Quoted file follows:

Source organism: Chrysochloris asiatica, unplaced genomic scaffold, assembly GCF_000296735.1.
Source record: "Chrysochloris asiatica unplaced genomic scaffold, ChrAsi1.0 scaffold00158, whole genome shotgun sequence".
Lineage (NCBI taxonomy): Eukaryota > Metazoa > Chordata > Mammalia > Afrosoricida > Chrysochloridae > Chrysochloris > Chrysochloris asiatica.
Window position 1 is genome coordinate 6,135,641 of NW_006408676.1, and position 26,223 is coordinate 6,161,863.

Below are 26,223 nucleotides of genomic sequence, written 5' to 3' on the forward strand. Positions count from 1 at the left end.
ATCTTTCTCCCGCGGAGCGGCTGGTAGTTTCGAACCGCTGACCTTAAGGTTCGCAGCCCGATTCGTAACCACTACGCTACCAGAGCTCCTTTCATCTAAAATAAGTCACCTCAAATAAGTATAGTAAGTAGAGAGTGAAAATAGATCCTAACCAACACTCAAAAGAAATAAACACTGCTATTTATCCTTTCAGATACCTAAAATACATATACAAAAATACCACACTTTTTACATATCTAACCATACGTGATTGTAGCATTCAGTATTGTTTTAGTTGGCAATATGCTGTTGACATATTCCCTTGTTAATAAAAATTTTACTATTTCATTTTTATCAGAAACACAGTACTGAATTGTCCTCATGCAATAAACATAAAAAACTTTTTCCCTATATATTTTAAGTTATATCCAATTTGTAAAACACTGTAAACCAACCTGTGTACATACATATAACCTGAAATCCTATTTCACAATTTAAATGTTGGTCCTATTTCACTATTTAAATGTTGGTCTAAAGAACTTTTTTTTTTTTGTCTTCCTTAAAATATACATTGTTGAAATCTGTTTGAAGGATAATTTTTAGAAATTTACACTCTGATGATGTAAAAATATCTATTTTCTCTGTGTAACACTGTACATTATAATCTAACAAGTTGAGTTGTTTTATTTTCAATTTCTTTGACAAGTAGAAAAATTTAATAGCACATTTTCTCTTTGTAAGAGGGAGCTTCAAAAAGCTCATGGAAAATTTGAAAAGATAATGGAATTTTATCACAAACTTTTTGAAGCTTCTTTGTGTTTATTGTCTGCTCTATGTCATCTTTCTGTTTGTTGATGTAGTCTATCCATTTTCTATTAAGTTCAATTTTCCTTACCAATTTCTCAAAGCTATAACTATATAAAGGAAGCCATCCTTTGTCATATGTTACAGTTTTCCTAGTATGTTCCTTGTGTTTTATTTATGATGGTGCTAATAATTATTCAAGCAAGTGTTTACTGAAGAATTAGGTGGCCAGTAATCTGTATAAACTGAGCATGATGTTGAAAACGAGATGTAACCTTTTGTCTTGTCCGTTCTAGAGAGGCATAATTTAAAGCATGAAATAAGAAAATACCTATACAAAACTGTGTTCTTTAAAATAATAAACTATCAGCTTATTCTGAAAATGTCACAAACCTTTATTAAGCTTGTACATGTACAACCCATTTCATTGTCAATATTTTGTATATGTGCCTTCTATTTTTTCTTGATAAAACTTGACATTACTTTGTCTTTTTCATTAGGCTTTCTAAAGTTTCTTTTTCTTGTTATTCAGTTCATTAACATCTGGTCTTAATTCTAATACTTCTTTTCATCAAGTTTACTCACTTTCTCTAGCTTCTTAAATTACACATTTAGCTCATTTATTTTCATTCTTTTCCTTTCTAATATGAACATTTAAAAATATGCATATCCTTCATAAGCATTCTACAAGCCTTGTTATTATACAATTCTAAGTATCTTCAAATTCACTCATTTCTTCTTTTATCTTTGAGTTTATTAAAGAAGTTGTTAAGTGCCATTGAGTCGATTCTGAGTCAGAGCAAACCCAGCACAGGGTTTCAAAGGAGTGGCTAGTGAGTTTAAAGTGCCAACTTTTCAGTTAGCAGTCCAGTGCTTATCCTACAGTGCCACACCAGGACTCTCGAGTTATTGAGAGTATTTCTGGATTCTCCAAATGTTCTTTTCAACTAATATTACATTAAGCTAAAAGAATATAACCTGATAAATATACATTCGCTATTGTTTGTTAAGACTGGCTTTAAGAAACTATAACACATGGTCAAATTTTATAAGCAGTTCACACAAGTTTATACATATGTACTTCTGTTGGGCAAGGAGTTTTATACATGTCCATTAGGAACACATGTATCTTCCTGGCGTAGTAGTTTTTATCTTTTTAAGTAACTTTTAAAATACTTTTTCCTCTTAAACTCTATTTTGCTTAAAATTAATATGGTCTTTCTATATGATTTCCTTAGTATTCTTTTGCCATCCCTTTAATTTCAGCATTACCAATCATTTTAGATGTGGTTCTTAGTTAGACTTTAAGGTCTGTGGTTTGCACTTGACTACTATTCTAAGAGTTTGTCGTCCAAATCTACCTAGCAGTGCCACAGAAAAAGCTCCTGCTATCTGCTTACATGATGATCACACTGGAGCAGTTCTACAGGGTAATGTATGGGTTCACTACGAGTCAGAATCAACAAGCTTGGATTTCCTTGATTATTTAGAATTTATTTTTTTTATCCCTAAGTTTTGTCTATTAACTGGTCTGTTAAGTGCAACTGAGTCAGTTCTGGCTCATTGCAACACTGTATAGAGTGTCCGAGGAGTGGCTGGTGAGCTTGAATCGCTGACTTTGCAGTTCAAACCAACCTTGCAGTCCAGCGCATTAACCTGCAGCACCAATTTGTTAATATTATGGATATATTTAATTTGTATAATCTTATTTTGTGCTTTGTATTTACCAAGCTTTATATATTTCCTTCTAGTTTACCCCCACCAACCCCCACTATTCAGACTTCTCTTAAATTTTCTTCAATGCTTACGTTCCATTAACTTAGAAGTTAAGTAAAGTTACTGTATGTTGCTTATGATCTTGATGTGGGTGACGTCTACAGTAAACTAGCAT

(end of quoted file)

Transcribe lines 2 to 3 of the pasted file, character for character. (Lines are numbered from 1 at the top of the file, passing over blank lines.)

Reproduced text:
Source record: "Chrysochloris asiatica unplaced genomic scaffold, ChrAsi1.0 scaffold00158, whole genome shotgun sequence".
Lineage (NCBI taxonomy): Eukaryota > Metazoa > Chordata > Mammalia > Afrosoricida > Chrysochloridae > Chrysochloris > Chrysochloris asiatica.